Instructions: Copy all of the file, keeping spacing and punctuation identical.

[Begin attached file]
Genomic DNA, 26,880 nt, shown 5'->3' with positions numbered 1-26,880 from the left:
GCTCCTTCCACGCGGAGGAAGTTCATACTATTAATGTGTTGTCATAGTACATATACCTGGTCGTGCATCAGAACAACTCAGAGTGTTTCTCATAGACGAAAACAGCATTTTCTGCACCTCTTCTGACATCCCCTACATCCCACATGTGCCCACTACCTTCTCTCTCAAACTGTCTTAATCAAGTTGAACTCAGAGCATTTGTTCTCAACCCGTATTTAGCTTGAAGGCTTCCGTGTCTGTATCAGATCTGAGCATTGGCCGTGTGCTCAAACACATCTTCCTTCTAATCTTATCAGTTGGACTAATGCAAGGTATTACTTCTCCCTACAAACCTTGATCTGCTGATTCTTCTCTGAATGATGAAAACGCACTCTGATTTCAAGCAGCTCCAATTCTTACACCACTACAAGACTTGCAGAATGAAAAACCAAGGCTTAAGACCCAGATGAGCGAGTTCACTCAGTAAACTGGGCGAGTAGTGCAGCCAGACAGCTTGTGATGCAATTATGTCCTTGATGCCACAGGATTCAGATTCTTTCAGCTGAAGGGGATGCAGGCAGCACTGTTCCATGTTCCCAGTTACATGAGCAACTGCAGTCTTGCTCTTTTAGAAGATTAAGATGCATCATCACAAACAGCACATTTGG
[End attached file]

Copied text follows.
Genomic DNA, 26,880 nt, shown 5'->3' with positions numbered 1-26,880 from the left:
GCTCCTTCCACGCGGAGGAAGTTCATACTATTAATGTGTTGTCATAGTACATATACCTGGTCGTGCATCAGAACAACTCAGAGTGTTTCTCATAGACGAAAACAGCATTTTCTGCACCTCTTCTGACATCCCCTACATCCCACATGTGCCCACTACCTTCTCTCTCAAACTGTCTTAATCAAGTTGAACTCAGAGCATTTGTTCTCAACCCGTATTTAGCTTGAAGGCTTCCGTGTCTGTATCAGATCTGAGCATTGGCCGTGTGCTCAAACACATCTTCCTTCTAATCTTATCAGTTGGACTAATGCAAGGTATTACTTCTCCCTACAAACCTTGATCTGCTGATTCTTCTCTGAATGATGAAAACGCACTCTGATTTCAAGCAGCTCCAATTCTTACACCACTACAAGACTTGCAGAATGAAAAACCAAGGCTTAAGACCCAGATGAGCGAGTTCACTCAGTAAACTGGGCGAGTAGTGCAGCCAGACAGCTTGTGATGCAATTATGTCCTTGATGCCACAGGATTCAGATTCTTTCAGCTGAAGGGGATGCAGGCAGCACTGTTCCATGTTCCCAGTTACATGAGCAACTGCAGTCTTGCTCTTTTAGAAGATTAAGATGCATCATCACAAACAGCACATTTGG